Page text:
Fritz is a bundle of energy. He comes to his 45-minute lesson each week before soccer practice and has an additional roster of sports activities that keep him in tip- top shape.
Into his third year of piano study, his favorite pieces include: “Bear” by Rebikov, which requires a rotation of the Left Hand to accommodate broken octaves in staccato. Next, “Clowns” by Gillock and “Lion” from Saint-Saens, “Carnival of the Animals.” You can tell that his adrenaline rush is well-channeled.
This past week, sister, Lucy, was off on a field trip so younger sib had a chance to double his lesson, to his dismay. I commiserated.
But how could we fill the time so it would pass by quickly without constant clock watching?
COMPOSING popped into my head. Why not revisit an activity that we’d tabled for a while?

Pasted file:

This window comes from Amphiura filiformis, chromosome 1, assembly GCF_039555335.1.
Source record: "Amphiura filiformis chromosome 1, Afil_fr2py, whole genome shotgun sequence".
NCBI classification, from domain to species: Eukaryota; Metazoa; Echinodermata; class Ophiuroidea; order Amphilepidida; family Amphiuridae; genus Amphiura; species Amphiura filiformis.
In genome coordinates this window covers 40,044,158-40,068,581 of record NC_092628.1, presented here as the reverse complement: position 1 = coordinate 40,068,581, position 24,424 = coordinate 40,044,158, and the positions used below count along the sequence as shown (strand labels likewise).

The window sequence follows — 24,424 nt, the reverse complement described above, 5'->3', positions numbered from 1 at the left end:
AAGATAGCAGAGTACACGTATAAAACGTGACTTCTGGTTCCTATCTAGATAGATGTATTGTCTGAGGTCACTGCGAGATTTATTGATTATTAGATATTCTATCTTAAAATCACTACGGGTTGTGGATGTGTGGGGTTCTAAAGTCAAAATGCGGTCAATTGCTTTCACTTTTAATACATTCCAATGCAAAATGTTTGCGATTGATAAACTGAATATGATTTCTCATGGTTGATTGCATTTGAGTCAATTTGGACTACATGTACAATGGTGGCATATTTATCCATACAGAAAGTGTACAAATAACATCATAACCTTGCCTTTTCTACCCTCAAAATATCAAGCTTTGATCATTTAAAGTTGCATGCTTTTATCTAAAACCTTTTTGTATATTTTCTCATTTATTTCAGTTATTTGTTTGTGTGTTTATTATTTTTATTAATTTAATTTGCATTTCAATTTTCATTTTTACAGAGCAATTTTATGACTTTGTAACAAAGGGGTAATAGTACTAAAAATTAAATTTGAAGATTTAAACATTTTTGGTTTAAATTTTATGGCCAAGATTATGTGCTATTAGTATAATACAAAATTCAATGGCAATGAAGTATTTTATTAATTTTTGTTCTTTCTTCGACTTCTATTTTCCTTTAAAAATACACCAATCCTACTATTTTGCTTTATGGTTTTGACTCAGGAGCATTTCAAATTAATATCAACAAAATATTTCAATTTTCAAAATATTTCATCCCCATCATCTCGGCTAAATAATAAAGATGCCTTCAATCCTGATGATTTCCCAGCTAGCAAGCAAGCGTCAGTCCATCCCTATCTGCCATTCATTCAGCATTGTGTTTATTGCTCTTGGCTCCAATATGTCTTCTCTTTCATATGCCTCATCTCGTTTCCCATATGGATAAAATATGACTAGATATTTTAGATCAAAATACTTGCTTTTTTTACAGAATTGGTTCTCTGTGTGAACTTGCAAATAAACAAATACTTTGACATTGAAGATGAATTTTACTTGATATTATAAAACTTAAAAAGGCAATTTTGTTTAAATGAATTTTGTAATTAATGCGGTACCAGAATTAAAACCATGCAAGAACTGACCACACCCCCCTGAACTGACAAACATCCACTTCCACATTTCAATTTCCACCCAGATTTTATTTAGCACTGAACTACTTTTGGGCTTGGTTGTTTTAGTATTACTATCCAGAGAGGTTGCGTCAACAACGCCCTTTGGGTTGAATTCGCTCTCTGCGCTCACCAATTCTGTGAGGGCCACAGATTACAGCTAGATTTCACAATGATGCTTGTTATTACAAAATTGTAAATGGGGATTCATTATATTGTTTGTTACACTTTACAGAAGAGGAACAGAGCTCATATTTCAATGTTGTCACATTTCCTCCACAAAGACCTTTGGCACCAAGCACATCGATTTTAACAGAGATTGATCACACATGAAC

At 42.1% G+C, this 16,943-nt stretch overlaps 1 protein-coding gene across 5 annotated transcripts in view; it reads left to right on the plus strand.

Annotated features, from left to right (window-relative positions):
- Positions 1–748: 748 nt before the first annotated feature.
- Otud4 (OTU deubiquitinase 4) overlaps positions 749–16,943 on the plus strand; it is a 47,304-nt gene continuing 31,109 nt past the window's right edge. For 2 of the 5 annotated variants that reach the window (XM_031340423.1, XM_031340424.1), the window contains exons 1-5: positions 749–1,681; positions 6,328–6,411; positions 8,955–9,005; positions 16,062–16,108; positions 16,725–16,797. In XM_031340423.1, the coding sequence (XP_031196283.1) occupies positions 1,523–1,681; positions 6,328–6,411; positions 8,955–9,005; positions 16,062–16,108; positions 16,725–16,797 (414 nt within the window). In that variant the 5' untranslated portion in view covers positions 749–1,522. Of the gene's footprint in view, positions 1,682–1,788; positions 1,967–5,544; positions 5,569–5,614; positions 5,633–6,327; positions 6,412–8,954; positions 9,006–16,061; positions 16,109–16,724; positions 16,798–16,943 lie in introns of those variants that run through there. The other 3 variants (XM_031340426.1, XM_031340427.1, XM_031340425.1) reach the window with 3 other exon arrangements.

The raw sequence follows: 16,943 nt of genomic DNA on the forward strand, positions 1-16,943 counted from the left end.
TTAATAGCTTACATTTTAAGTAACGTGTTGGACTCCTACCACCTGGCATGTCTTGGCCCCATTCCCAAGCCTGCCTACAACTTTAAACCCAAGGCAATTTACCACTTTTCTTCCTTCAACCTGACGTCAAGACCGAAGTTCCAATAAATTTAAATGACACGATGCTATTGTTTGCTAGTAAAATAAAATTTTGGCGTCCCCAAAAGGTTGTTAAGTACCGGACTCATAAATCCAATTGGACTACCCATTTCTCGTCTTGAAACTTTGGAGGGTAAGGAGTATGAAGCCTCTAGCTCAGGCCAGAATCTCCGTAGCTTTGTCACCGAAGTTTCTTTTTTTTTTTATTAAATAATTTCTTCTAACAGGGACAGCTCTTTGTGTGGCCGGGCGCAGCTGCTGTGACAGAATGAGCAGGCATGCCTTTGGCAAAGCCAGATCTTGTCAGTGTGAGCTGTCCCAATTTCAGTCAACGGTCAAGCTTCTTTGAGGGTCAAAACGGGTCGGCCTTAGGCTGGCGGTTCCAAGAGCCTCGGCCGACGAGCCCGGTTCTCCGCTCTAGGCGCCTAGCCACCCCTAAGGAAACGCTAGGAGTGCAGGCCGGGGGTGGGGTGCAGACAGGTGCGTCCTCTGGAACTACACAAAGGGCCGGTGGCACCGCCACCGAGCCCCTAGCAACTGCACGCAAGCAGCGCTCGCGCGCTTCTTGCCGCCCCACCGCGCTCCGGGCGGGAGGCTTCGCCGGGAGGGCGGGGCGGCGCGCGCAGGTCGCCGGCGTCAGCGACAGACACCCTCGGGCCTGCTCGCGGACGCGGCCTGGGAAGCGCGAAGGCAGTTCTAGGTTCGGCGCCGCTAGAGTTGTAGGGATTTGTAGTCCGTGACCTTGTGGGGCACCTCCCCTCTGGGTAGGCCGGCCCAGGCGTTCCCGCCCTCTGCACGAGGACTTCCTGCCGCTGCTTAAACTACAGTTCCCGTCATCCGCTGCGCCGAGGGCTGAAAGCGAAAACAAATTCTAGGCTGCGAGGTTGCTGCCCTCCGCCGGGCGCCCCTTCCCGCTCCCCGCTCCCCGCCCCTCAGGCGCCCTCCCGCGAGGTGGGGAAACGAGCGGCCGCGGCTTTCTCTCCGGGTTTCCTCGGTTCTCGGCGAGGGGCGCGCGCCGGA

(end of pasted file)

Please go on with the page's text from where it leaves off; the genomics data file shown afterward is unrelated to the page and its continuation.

In fact, two years ago, Fritz proudly displayed his masterpiece “Finding Gold” that evolved from an assigned five-finger position, or pentascale.
This time, the springboard would be our exploration of Intervals–specifically Major 2nds, known as whole-step distances.
(P.S. The French Impressionistic composer, Debussy, used this tonal palette in many of his piano and orchestral works.)
Our Creative Process:
Through a series of guided steps, Fritz created an engaging piece, titled “Ripples of Water” which enlisted random note choices from the original five finger whole-step position, and INVERSION, in which intervals of the primary melody are played in reverse. (a compositional device used by J.S. Bach and other great composers)
Fritz also learned about shifting registrations (playing two octaves up, for example) and creating a flourish or “roll” over his five-whole tones. (Or Major 2nds)
Finally, the use of sustain pedal was intrinsic to this exploration since it created a submerged sound that enhanced the “watery effect.”
Assignment: During the week, Fritz will practice his piece and prepare it to record for You Tube–a realistic goal to meet.
Flashback to Fritz’s first composing experience: